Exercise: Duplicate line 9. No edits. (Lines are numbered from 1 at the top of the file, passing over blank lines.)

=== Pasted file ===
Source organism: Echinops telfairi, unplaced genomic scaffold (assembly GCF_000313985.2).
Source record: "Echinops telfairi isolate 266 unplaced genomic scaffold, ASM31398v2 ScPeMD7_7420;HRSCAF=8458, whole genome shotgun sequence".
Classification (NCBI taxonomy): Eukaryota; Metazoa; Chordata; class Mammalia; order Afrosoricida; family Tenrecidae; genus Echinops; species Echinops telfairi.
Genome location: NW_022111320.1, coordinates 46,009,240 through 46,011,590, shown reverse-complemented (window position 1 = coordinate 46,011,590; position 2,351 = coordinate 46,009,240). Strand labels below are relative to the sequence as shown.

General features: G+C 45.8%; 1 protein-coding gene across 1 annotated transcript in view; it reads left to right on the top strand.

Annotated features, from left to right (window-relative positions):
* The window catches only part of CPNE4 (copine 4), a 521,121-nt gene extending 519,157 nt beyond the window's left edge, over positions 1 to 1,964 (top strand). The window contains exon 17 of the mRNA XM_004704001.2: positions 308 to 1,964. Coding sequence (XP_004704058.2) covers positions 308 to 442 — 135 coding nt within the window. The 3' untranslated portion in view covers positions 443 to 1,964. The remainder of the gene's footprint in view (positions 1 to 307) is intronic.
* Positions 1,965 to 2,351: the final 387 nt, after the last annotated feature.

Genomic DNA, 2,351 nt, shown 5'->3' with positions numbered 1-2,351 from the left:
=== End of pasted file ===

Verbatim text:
Genomic DNA, 2,351 nt, shown 5'->3' with positions numbered 1-2,351 from the left: